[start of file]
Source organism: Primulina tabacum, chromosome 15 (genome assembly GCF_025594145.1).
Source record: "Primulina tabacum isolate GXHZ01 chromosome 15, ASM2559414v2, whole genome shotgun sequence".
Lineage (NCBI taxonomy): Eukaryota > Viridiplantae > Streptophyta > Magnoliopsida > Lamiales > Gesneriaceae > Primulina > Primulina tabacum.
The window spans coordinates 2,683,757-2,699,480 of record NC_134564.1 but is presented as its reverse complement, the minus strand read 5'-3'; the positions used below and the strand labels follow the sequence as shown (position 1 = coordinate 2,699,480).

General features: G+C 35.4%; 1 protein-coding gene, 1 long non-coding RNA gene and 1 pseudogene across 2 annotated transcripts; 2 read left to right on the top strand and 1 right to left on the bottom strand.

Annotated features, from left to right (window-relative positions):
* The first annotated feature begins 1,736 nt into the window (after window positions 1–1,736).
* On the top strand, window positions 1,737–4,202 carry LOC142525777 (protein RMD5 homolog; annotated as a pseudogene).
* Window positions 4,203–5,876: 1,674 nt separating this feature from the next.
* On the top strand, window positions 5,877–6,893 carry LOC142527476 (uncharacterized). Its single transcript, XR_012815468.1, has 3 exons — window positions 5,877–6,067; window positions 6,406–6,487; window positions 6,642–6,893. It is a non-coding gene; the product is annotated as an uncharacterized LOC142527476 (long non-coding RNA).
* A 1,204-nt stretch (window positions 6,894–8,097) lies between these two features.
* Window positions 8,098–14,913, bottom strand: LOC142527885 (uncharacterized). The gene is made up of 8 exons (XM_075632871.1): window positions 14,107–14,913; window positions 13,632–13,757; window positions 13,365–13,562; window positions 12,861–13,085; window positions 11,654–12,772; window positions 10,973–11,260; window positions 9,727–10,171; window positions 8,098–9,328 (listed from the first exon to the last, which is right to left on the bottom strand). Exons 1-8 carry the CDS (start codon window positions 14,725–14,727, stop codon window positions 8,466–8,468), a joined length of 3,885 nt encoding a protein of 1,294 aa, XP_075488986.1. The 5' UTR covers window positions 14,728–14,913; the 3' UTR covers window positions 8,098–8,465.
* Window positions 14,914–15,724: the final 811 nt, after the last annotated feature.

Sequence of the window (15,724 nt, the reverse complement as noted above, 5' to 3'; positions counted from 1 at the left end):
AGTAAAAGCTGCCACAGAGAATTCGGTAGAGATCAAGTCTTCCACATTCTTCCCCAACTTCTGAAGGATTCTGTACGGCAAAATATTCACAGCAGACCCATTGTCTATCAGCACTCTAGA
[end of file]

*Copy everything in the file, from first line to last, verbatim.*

Source organism: Primulina tabacum, chromosome 15 (genome assembly GCF_025594145.1).
Source record: "Primulina tabacum isolate GXHZ01 chromosome 15, ASM2559414v2, whole genome shotgun sequence".
Lineage (NCBI taxonomy): Eukaryota > Viridiplantae > Streptophyta > Magnoliopsida > Lamiales > Gesneriaceae > Primulina > Primulina tabacum.
The window spans coordinates 2,683,757-2,699,480 of record NC_134564.1 but is presented as its reverse complement, the minus strand read 5'-3'; the positions used below and the strand labels follow the sequence as shown (position 1 = coordinate 2,699,480).

General features: G+C 35.4%; 1 protein-coding gene, 1 long non-coding RNA gene and 1 pseudogene across 2 annotated transcripts; 2 read left to right on the top strand and 1 right to left on the bottom strand.

Annotated features, from left to right (window-relative positions):
* The first annotated feature begins 1,736 nt into the window (after window positions 1–1,736).
* On the top strand, window positions 1,737–4,202 carry LOC142525777 (protein RMD5 homolog; annotated as a pseudogene).
* Window positions 4,203–5,876: 1,674 nt separating this feature from the next.
* On the top strand, window positions 5,877–6,893 carry LOC142527476 (uncharacterized). Its single transcript, XR_012815468.1, has 3 exons — window positions 5,877–6,067; window positions 6,406–6,487; window positions 6,642–6,893. It is a non-coding gene; the product is annotated as an uncharacterized LOC142527476 (long non-coding RNA).
* A 1,204-nt stretch (window positions 6,894–8,097) lies between these two features.
* Window positions 8,098–14,913, bottom strand: LOC142527885 (uncharacterized). The gene is made up of 8 exons (XM_075632871.1): window positions 14,107–14,913; window positions 13,632–13,757; window positions 13,365–13,562; window positions 12,861–13,085; window positions 11,654–12,772; window positions 10,973–11,260; window positions 9,727–10,171; window positions 8,098–9,328 (listed from the first exon to the last, which is right to left on the bottom strand). Exons 1-8 carry the CDS (start codon window positions 14,725–14,727, stop codon window positions 8,466–8,468), a joined length of 3,885 nt encoding a protein of 1,294 aa, XP_075488986.1. The 5' UTR covers window positions 14,728–14,913; the 3' UTR covers window positions 8,098–8,465.
* Window positions 14,914–15,724: the final 811 nt, after the last annotated feature.

Sequence of the window (15,724 nt, the reverse complement as noted above, 5' to 3'; positions counted from 1 at the left end):
AGTAAAAGCTGCCACAGAGAATTCGGTAGAGATCAAGTCTTCCACATTCTTCCCCAACTTCTGAAGGATTCTGTACGGCAAAATATTCACAGCAGACCCATTGTCTATCAGCACTCTAGA